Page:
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Articles About oil quenching
The October 2011 issue of Gear Technology featured the article “Low-Distortion Heat Treatment of Transmission Components,” which covered the combination of low-pressure carburizing and high pressure gas quenching in an automotive environment. Here, heat treating expert Dan Herring explains why oil quenching is an appropriate choice for many applications.
Historically, wind turbine gearbox failures have plagued the industry. Yet an effective oil analysis program will increase the reliability and availability of your machinery, while minimizing maintenance costs associated with oil change-outs, labor, repairs and downtime. Practical action steps are presented here to improve reliability.
When it comes to purchasing gear lubricants, many people on both the sales and purchasing side decide to play the numbers game. The person with the most numbers, or the biggest numbers, or the lowest numbers, must have the best product - right? Wrong; gear oil selection is not a game, and numbers alone cannot determine the right product for an application.
Industry battles it out for World's Largest Gear title.
High demands for cost-effectiveness and improved product quality can be achieved via a new low pressure carburizing process with high pressure gas quenching. Up to 50% of the heat treatment time can be saved. Furthermore, the distortion of the gear parts could be reduced because of gas quenching, and grinding costs could be saved. This article gives an overview of the principles of the process technology and the required furnace technology. Also, some examples of practical applications are presented.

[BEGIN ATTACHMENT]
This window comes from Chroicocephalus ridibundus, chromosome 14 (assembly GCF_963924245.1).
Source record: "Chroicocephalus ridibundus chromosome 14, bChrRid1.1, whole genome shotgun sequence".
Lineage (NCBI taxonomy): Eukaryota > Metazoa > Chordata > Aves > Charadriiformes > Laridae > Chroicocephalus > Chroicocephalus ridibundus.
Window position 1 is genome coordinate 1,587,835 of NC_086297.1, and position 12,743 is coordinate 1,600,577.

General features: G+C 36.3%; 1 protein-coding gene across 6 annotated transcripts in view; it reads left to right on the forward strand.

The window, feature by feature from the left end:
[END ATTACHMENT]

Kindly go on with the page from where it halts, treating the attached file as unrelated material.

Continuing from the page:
This paper introduces new process developments in low-pressure carburizing and carbonitriding using either high-pressure gas quenching or interrupted gas quenching.
Most steel gear applications require appreciable loads to be applied that will result in high bending and compressive stresses. For the material (steel) to meet these performance criteria, the gear must be heat treated. Associated with this thermal processing is distortion. To control the distortion and achieve repeatable dimensional tolerances, the gear will be constrained during the quenching cycle of the heat treatment process. This type of fixture quenching is the function of gear quench pressing equipment.
Induction hardening is widely used in both the automotive and aerospace gear industries to minimize heat treat distortion and obtain favorable compressive residual stresses for improved fatigue performance. The heating process during induction hardening has a significant effect on the quality of the heat-treated parts. However, the quenching process often receives less attention even though it is equally important.
This paper presents how low pressure carburizing and high pressure gas quenching processes are successfully applied on internal ring gears for a six-speed automatic transmission. The specific challenge in the heat treat process was to reduce distortion in such a way that subsequent machining operations are entirely eliminated.
Heat treating and quenching are arguably the most critical operations in the manufacture of gears. This article examines causes of distortion in heat treating and quenching.